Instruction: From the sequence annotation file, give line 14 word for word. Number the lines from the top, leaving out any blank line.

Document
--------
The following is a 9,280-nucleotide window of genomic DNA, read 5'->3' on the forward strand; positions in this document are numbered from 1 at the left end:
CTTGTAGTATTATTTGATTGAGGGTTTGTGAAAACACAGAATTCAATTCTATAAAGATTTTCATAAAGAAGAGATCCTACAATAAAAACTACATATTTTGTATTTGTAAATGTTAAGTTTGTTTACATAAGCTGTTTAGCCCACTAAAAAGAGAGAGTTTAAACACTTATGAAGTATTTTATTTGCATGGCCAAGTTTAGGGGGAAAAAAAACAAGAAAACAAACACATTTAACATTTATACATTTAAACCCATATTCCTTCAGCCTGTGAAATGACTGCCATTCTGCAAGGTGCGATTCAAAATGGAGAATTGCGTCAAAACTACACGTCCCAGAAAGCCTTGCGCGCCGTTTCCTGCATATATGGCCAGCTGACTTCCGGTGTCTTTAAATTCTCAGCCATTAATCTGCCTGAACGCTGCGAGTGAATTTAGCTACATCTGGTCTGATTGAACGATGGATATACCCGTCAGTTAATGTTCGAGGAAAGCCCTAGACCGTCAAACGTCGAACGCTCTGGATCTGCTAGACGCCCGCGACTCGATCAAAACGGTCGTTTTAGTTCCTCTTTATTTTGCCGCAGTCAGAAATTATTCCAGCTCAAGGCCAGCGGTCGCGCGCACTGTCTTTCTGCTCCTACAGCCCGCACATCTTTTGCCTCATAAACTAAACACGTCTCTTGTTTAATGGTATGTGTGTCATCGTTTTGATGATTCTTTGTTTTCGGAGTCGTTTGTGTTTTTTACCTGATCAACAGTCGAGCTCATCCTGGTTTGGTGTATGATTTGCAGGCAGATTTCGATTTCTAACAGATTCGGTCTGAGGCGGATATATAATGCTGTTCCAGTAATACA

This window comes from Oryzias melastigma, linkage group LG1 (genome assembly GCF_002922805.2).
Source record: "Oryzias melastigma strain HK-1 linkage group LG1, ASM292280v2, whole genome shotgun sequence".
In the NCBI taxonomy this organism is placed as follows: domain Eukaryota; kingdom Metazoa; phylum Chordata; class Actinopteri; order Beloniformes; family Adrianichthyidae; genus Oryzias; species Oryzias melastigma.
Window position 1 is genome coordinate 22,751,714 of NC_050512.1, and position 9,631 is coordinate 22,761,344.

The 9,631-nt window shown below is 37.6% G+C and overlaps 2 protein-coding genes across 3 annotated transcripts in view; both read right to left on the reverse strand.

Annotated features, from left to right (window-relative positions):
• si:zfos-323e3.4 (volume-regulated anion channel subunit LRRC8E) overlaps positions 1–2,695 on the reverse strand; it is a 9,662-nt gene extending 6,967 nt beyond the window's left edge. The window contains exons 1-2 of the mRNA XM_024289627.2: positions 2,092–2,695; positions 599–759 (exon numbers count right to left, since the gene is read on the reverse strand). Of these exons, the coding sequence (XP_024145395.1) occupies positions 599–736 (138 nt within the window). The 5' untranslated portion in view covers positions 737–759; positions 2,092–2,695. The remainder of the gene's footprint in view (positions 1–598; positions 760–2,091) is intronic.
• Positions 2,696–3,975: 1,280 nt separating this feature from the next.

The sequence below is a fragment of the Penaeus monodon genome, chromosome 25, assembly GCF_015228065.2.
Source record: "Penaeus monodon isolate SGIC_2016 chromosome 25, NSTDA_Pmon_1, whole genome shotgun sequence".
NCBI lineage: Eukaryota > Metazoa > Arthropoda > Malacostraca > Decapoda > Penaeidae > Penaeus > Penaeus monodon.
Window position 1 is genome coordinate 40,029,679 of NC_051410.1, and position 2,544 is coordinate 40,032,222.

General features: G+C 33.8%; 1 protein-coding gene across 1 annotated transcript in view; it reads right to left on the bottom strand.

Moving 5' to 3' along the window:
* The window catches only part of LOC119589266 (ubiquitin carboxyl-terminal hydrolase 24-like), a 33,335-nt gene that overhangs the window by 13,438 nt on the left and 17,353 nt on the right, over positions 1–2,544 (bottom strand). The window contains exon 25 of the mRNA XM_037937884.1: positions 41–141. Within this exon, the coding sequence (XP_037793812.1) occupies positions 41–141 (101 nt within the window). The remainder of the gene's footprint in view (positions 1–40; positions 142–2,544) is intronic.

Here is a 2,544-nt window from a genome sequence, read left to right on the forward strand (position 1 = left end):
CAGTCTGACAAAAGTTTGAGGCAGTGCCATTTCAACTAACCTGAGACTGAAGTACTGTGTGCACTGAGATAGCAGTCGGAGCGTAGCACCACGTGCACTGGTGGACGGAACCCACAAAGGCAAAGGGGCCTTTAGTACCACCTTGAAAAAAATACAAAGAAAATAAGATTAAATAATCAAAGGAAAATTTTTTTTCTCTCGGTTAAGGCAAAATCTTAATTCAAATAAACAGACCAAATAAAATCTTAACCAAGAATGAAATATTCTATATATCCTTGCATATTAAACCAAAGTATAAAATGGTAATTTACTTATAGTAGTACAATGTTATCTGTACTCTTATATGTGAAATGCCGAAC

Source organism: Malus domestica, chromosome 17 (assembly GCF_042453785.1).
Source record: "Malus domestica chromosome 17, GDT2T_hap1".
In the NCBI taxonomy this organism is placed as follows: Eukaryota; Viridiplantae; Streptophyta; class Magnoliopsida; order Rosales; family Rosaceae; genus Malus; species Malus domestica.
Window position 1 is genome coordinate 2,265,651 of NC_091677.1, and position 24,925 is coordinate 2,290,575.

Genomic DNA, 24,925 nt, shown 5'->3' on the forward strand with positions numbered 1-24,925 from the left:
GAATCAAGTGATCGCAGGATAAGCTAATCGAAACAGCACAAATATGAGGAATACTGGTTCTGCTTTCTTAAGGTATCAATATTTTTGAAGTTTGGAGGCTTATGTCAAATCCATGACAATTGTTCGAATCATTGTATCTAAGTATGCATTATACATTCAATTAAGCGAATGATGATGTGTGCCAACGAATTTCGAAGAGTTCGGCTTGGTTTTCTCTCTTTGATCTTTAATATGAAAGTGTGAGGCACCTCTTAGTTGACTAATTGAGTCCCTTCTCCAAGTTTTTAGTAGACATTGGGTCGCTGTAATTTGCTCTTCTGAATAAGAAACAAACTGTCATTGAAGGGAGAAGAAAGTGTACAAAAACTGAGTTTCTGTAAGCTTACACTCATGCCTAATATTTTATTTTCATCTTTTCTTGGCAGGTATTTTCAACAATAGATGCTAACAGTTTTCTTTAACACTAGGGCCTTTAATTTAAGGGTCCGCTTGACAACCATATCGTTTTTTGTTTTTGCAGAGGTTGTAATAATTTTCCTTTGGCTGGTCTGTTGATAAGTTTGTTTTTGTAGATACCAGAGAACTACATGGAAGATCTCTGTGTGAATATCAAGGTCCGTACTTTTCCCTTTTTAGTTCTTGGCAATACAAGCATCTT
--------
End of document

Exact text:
Window position 1 is genome coordinate 40,029,679 of NC_051410.1, and position 2,544 is coordinate 40,032,222.